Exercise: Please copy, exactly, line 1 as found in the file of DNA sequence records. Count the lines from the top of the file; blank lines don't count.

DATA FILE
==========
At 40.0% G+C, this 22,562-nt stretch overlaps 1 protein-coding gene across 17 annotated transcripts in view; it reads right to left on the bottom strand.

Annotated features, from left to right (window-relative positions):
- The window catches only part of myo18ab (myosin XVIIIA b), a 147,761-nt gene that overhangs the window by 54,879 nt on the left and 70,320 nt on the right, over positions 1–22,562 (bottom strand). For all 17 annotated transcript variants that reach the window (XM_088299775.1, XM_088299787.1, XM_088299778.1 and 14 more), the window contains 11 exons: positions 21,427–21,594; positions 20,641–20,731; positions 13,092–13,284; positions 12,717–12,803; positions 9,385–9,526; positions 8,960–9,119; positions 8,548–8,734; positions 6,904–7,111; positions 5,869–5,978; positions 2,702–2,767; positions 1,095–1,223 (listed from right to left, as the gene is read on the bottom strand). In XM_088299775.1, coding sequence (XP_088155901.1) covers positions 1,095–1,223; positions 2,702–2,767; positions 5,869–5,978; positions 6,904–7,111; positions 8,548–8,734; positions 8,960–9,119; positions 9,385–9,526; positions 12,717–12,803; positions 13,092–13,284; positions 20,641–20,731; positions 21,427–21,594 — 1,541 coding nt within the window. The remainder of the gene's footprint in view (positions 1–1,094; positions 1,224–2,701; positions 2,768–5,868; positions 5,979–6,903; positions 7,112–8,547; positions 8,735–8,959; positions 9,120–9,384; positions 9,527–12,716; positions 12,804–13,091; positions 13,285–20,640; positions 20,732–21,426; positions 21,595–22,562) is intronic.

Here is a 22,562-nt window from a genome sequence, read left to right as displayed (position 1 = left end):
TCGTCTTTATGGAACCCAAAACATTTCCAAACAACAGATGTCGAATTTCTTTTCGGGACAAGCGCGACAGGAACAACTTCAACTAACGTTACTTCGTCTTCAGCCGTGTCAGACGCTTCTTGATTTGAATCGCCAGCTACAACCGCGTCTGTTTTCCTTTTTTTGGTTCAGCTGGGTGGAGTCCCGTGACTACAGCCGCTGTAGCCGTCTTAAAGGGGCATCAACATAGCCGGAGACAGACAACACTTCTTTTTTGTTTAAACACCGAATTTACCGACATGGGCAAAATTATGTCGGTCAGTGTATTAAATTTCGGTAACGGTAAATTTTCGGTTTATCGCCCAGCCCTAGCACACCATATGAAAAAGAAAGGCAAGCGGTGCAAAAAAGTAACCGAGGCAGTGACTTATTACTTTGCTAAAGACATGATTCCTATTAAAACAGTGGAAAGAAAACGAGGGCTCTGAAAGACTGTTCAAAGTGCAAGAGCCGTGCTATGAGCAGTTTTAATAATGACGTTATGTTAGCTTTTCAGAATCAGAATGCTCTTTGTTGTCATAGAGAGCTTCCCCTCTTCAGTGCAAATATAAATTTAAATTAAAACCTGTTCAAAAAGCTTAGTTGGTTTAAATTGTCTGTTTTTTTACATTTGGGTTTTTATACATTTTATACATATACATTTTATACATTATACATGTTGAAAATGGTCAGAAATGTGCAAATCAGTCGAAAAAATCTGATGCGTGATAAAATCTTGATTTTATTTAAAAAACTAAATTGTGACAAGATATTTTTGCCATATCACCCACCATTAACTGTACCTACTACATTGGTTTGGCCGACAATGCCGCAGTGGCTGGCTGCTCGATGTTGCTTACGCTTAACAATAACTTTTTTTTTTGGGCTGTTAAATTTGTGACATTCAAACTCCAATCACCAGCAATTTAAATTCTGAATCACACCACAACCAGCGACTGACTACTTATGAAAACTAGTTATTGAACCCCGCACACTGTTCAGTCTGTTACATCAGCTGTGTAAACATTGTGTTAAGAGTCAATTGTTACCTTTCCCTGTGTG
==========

At 40.0% G+C, this 22,562-nt stretch overlaps 1 protein-coding gene across 17 annotated transcripts in view; it reads right to left on the bottom strand.